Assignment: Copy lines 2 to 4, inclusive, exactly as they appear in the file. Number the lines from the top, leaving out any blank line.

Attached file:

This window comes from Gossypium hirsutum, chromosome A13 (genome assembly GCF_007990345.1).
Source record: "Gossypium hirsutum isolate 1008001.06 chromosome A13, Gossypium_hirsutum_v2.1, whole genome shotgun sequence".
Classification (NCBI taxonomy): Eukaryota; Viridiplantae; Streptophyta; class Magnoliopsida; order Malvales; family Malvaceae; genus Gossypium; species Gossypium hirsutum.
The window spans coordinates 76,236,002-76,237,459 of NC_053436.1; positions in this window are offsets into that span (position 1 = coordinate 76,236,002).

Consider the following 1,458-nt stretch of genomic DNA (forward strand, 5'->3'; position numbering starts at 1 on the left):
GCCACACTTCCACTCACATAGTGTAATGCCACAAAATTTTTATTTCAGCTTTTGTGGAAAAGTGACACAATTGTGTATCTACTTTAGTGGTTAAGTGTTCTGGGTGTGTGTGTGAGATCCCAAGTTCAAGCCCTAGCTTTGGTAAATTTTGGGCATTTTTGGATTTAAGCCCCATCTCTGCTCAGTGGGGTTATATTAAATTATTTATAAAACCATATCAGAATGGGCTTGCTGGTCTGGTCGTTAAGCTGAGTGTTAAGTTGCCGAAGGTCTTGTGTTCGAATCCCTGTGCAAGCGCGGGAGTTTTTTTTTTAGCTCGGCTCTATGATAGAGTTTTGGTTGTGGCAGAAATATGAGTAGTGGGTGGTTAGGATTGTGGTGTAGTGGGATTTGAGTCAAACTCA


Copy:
Source record: "Gossypium hirsutum isolate 1008001.06 chromosome A13, Gossypium_hirsutum_v2.1, whole genome shotgun sequence".
Classification (NCBI taxonomy): Eukaryota; Viridiplantae; Streptophyta; class Magnoliopsida; order Malvales; family Malvaceae; genus Gossypium; species Gossypium hirsutum.
The window spans coordinates 76,236,002-76,237,459 of NC_053436.1; positions in this window are offsets into that span (position 1 = coordinate 76,236,002).